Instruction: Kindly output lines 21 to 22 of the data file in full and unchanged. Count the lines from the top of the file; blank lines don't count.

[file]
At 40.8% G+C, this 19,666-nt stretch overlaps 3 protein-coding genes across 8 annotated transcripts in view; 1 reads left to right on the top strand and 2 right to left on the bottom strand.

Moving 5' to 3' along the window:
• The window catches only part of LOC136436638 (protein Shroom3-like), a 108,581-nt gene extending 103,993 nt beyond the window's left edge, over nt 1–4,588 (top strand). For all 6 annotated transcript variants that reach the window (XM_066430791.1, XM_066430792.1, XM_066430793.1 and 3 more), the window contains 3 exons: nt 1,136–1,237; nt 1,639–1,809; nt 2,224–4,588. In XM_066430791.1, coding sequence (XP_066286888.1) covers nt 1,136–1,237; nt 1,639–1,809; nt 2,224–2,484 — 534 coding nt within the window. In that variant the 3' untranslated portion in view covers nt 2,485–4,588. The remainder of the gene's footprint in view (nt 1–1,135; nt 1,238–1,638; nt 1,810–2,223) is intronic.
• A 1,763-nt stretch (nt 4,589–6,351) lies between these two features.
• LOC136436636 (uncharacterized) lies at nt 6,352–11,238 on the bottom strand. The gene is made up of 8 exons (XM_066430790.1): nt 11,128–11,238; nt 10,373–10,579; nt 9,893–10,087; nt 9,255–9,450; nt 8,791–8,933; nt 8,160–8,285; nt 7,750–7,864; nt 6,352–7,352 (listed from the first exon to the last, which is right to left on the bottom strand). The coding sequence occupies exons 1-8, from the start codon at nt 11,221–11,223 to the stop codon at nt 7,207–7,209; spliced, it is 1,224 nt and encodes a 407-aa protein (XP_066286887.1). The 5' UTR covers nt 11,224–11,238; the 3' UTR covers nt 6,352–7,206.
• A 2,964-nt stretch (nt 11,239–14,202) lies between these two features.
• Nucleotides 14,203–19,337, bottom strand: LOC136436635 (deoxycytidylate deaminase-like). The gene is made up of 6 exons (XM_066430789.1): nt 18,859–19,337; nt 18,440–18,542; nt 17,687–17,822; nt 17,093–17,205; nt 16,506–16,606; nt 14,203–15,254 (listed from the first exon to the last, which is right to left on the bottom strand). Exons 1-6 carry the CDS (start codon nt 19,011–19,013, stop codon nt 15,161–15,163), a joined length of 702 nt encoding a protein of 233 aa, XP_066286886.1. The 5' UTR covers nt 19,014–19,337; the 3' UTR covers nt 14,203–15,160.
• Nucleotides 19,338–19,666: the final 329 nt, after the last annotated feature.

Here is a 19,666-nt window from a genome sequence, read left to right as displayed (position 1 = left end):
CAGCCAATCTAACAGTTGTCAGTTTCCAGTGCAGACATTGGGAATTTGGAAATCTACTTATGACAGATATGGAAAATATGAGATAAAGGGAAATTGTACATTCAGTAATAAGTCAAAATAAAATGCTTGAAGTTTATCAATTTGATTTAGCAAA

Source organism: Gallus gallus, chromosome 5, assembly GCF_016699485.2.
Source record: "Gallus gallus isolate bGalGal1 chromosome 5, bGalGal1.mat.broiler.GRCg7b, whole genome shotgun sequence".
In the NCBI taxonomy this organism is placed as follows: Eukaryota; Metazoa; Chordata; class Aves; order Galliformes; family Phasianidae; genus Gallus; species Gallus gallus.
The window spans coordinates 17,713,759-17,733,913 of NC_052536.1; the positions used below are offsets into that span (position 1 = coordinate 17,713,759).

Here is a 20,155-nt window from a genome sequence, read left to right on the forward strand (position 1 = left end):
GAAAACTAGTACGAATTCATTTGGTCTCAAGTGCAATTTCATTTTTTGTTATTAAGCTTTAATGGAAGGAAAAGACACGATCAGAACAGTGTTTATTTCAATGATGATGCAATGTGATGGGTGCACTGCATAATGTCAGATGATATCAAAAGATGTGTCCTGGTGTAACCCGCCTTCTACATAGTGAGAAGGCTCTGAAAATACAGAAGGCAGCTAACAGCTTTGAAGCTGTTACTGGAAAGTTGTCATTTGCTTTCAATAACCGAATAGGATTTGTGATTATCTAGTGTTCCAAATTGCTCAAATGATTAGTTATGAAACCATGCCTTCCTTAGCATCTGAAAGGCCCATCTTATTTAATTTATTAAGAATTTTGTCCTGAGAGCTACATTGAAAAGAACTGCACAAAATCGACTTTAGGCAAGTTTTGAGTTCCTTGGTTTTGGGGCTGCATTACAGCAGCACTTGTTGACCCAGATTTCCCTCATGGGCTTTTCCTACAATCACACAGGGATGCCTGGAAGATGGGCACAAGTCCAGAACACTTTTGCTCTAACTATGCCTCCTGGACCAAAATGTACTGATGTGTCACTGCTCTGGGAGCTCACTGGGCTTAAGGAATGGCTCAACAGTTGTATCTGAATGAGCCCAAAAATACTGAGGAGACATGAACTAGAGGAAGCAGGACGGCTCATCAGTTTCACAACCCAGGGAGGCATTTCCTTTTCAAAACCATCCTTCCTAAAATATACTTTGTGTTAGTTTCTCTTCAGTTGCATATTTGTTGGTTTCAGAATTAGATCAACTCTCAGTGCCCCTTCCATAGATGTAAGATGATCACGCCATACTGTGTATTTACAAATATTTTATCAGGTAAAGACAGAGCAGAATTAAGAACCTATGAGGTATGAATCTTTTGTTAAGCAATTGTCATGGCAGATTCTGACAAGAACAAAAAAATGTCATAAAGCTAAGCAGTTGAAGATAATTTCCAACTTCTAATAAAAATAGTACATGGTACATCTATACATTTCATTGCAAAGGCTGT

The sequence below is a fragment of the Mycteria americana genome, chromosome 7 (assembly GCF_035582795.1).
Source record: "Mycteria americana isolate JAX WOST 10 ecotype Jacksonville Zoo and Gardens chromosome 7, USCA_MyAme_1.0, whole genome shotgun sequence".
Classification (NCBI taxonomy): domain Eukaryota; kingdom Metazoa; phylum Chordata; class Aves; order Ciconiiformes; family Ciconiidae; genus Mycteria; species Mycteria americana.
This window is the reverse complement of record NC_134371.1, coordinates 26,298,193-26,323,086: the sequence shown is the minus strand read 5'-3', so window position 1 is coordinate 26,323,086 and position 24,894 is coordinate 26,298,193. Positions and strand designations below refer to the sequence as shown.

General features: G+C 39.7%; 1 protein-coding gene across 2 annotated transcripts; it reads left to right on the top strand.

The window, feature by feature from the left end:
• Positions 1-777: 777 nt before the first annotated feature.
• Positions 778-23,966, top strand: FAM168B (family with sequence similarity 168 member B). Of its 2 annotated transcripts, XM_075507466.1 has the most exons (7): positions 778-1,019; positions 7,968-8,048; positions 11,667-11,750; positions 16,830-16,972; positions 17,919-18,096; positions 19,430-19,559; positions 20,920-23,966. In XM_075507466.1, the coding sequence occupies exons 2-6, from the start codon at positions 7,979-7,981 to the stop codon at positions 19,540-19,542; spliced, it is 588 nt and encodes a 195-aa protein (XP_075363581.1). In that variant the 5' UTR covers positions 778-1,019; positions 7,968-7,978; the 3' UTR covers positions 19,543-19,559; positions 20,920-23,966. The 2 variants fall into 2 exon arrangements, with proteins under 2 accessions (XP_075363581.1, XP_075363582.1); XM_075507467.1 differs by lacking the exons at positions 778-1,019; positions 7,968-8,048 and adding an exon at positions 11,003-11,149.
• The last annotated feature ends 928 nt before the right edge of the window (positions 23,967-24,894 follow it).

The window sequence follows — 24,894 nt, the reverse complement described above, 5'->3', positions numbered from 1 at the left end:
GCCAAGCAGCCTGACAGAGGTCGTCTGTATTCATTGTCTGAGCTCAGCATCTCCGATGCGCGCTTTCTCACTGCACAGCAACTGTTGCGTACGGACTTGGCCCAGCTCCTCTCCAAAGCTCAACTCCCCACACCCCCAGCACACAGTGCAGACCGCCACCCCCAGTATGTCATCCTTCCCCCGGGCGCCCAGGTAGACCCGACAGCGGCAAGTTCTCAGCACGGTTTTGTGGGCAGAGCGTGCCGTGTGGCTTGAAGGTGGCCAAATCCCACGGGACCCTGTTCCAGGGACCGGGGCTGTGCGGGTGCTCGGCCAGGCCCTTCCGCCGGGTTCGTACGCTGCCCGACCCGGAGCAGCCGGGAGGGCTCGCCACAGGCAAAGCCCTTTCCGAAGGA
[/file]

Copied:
General features: G+C 39.7%; 1 protein-coding gene across 2 annotated transcripts; it reads left to right on the top strand.

The window, feature by feature from the left end: